Date:         December 11, 2018

To:            The Alaska Permanent Fund Corporation Board of Trustees

From:        Doug Woodby, co-chair of 350Juneau

Subject:     Testimony

Mr. Chairman and members of the Board, my name is Doug Woodby. I’m a retired fisheries scientist formerly with the Alaska Department of Fish and Game.

I’m here in my capacity as co-chair of 350Juneau Climate Action for Alaska. 350Juneau is a local affiliate of, an international climate action organization. The number 350 refers to the concentration of carbon dioxide in the atmosphere in parts per million that scientists tell us is an upper limit, above which life as we know it is not sustainable. The atmospheric level of CO2 is now over that limit at about 409 ppm and rising.

On behalf of 350Juneau, I would like to thank the Board for working to realize the highest investment gains for the benefit of all Alaskan residents.

Members of 350Juneau have come before you this past February and May with concerns and requests. In our several testimonies:

  • we asked if the corporation was keeping itself apprised of the increasing trends in fossil fuel divestment occurring on a global scale,
  • we expressed concern with what appeared to be excessive concentration of fossil fuel investments,
  • we asked you to assess the financial performance of the Funds energy sector investments, and
  • we asked you to perform a risk assessment focused on fossil fuel holdings, and to make that assessment available to shareholders in a transparent manner.

We also submitted a petition with over 400 signatures of Fund shareholders asking you to take appropriate action by divesting the Fund of fossil fuel holdings.

We received a response on the 25th of May from Mr. Moran and Ms. Rodell, and we truly appreciate the attention that you gave to our concerns. The response listed fossil fuel exposure as an annual percentage of total assets from 2011 to 2017. We note, however, that the holdings only represented public stocks and corporate bonds for companies whose primary business was extraction and production of hydrocarbons and that is not likely the full representation of fossil fuel related holdings across all assets in the Fund. Even though not fully representative, those data showed a substantial downward trend in exposure, apparently due to loss in value as well as divestment.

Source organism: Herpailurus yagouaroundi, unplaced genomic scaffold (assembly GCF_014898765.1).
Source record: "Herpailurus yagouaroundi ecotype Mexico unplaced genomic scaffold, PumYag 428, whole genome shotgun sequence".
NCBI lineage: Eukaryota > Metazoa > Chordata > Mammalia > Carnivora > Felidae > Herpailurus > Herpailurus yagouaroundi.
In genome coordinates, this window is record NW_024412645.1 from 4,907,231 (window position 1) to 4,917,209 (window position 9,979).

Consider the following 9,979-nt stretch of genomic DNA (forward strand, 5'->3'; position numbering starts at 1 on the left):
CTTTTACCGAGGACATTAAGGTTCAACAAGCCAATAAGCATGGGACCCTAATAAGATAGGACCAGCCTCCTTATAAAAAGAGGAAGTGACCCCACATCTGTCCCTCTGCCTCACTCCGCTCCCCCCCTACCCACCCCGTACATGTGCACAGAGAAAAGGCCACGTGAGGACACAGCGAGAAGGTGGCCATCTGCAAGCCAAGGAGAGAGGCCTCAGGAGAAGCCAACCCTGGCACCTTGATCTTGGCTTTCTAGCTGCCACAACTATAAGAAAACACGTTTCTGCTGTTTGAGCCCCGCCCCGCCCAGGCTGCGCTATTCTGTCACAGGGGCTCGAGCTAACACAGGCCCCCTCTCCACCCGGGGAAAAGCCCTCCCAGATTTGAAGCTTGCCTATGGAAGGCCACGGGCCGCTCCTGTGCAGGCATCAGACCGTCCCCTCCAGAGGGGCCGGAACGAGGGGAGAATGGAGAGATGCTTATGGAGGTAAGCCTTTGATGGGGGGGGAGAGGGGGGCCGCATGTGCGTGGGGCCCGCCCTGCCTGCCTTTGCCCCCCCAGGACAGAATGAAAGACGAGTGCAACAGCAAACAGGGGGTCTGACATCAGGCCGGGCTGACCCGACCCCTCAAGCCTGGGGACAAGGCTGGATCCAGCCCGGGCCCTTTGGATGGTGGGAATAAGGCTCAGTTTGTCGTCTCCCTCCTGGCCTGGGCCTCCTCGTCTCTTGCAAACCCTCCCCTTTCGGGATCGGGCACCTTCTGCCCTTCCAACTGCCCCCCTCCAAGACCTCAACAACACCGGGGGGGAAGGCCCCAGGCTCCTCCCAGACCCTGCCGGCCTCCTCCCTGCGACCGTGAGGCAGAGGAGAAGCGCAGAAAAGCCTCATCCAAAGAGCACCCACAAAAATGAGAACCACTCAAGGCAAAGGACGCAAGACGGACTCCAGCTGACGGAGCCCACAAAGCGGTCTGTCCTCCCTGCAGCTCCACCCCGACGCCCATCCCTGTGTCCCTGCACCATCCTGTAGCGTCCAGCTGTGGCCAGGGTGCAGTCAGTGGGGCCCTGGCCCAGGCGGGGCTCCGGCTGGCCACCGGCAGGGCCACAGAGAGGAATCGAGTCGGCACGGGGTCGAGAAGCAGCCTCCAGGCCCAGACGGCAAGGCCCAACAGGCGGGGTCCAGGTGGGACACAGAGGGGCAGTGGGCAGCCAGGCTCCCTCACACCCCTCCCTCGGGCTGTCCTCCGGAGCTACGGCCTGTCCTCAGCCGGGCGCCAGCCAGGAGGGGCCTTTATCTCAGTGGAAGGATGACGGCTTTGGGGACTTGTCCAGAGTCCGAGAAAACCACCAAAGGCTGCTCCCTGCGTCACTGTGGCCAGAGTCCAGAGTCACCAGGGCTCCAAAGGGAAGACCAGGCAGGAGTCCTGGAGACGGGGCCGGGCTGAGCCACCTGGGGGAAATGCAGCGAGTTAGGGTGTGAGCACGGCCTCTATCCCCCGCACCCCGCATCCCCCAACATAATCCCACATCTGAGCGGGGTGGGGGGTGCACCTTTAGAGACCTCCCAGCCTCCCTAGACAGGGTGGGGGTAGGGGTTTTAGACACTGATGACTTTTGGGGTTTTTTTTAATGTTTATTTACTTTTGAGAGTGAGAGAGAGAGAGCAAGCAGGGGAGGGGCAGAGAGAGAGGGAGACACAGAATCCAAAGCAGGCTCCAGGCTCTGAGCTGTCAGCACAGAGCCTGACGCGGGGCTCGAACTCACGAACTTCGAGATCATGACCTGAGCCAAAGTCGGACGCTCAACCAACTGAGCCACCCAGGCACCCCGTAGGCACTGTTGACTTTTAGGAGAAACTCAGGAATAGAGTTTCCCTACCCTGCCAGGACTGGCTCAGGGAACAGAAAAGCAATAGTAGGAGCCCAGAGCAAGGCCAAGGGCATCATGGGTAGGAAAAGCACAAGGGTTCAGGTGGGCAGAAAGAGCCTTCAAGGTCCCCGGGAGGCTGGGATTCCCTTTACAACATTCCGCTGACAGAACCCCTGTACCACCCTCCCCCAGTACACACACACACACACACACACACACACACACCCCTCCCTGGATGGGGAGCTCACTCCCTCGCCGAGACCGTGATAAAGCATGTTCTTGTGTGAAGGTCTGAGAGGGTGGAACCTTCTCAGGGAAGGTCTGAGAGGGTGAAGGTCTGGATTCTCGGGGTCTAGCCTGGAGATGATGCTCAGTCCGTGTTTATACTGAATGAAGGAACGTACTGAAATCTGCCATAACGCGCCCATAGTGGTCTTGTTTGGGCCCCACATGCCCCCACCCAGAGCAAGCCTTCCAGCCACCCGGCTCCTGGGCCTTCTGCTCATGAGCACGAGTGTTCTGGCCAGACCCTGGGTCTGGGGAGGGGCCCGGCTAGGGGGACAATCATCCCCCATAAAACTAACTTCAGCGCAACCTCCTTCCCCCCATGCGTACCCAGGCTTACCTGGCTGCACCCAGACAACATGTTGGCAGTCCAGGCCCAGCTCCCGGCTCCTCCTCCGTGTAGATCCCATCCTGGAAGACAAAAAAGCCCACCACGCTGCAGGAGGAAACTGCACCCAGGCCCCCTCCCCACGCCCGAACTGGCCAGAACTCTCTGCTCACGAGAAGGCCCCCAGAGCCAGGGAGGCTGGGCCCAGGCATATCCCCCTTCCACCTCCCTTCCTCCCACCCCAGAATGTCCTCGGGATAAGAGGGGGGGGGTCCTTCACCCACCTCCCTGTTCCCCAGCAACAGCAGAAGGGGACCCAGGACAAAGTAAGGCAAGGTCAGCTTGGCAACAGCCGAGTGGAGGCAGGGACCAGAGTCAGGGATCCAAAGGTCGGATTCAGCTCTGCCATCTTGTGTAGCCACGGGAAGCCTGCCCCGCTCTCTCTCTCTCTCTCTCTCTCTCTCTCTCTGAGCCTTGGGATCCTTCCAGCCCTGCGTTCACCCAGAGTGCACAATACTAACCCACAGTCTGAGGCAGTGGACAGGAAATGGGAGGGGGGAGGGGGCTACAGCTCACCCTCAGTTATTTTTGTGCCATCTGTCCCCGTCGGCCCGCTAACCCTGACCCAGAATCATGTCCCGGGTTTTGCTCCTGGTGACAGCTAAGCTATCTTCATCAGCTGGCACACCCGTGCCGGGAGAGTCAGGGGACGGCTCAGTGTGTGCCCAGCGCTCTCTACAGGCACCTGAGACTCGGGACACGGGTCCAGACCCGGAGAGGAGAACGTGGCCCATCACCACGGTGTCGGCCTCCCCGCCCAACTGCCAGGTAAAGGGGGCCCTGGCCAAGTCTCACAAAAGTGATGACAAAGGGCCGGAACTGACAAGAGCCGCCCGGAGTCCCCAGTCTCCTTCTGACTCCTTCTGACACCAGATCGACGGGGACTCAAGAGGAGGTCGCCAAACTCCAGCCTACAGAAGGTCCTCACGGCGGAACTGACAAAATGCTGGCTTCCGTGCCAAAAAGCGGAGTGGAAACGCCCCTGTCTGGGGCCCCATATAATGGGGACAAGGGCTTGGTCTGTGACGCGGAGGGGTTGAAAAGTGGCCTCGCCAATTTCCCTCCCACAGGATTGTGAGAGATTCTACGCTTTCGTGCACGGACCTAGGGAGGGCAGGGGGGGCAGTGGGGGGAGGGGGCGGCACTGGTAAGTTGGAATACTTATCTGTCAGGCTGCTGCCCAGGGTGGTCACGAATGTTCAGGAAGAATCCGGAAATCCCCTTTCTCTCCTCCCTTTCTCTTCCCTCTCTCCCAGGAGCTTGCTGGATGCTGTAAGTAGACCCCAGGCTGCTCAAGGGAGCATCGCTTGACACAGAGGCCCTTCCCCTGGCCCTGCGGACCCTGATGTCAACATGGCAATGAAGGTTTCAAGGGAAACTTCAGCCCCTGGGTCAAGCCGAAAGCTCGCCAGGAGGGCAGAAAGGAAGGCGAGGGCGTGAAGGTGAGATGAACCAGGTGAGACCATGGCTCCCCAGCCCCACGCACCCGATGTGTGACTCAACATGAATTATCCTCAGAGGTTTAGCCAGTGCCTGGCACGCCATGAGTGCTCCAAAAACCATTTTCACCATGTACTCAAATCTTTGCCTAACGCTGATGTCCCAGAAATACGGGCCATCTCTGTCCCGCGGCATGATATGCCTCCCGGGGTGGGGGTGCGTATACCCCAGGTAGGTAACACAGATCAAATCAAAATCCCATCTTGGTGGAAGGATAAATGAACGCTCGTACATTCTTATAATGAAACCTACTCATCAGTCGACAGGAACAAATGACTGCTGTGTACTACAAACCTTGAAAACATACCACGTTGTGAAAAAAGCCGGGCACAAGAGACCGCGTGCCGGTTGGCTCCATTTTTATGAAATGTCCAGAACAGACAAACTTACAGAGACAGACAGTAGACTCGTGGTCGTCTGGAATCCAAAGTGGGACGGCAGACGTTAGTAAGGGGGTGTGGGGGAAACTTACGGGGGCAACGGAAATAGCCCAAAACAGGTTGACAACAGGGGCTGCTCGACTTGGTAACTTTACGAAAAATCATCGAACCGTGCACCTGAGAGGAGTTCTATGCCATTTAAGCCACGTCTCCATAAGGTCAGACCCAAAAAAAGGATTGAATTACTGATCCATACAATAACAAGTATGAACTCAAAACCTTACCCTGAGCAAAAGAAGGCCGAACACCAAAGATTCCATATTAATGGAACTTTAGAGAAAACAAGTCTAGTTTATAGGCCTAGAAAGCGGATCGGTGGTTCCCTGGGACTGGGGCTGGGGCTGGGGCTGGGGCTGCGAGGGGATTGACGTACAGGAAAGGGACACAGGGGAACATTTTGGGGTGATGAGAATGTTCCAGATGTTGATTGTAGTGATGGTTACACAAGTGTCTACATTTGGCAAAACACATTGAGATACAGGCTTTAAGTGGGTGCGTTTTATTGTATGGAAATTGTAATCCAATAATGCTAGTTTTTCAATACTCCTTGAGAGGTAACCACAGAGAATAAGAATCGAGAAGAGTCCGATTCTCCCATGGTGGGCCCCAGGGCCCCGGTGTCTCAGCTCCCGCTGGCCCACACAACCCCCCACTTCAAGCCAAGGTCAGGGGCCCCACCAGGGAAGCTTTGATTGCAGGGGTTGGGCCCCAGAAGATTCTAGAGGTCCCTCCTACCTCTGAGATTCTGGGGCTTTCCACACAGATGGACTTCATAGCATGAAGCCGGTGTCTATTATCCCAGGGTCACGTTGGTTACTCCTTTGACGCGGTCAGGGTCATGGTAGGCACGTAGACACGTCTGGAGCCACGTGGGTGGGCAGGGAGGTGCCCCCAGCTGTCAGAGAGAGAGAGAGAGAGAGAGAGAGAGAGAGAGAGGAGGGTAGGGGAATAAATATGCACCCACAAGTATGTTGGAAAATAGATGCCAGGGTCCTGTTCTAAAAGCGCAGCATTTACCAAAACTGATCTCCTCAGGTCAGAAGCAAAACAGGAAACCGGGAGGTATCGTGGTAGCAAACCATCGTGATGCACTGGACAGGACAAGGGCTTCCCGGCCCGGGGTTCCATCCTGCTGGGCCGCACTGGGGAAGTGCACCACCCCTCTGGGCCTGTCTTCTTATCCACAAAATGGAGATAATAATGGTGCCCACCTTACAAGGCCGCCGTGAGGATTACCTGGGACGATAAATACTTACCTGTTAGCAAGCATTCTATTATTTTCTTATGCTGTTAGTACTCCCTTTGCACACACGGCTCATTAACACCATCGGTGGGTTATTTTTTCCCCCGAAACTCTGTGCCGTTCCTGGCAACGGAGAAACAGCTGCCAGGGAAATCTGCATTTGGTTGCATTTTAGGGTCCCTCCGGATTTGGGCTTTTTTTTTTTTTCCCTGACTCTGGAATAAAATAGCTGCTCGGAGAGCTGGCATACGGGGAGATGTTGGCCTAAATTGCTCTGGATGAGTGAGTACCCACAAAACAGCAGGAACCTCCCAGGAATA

The closing paragraph of the letter affirmed the Board’s commitment to maintain the fiduciary based investment process for its decisions and the Board’s intention to not abruptly divest from fossil fuel companies.

While that appears to be a prudent strategy, we suggest that prior methods of assessing risk may not be relevant today. Today we face a global climate crisis, effectively a global pandemic of economic risk. The vaccines of the past are not likely to protect us as the global crisis accelerates and evolves.

The protection that we are requesting is a full climate risk assessment as described in the letter we’re submitting today.

Thank you.

Date:         December 11, 2018

To:            The Alaska Permanent Fund Corporation Board of Trustees

From:        Elaine Schroeder, co-chair of 350Juneau

Subject:     Testimony

My name is Elaine Schroeder and I am here representing 350 Juneau—Climate Action for Alaska. I would like to thank the Board of Trustees for your working to realize the highest investment gains for the benefit of all Alaskan residents.

I and hundreds of Alaskans around the state again request that you provide to the public an accounting of how our fossil fuel investments have performed as well as future projections and risks to these holdings. We urge you to divest from all fossil fuels. I am submitting the divestment petition now signed by over 400 Alaskans. The names of the petitioners are on the Alaska Climate Action Network.

It’s been less than 5 years since the idea of fossil fuel divestment first took hold. This movement has been sweeping around the globe, doubling in size since 2015. Although the ethical impetus for fossil fuel divestment is to forestall the worst effects of climate disruption, many of institutions are divesting for purely economic reasons, in other words to meet their fiduciary responsibilities.

Over 830 institutional investors worldwide, with an estimated value of 6 trillion dollars, have made commitments to divest their funds from fossil fuels. Just the other day Ireland announced its plan to divest from all fossil fuels. Major cities around the world have divested their pension funds and other equities from fossil fuels including Seattle, New York, Washington, DC, San Francisco as well as Copenhagen, Berlin, Sydney and Paris.

Numerous foundations including the Rockefeller Brothers Fund (whose wealth was built on oil) have divested. The World Council of Churches and the Lutheran Worldwide Fund and numerous universities such as the Universities of Washington, Oregon, Massachusetts, Maine, Hawaii, California, plus Georgetown, Stanford and Syracuse universities have either fully or partially divested from fossil fuels.

The World Bank said it would no longer be lending money for oil and gas exploration.

What is perhaps most relevant to the APFC is Norway’s decision to divest their Sovereign Wealth Fund from fossil fuel investments on financial grounds. As a NY Times article stated about Norway’s divestment plans, this is “a sign that even Europe’s dominant producer does not have full confidence in oil’s future.”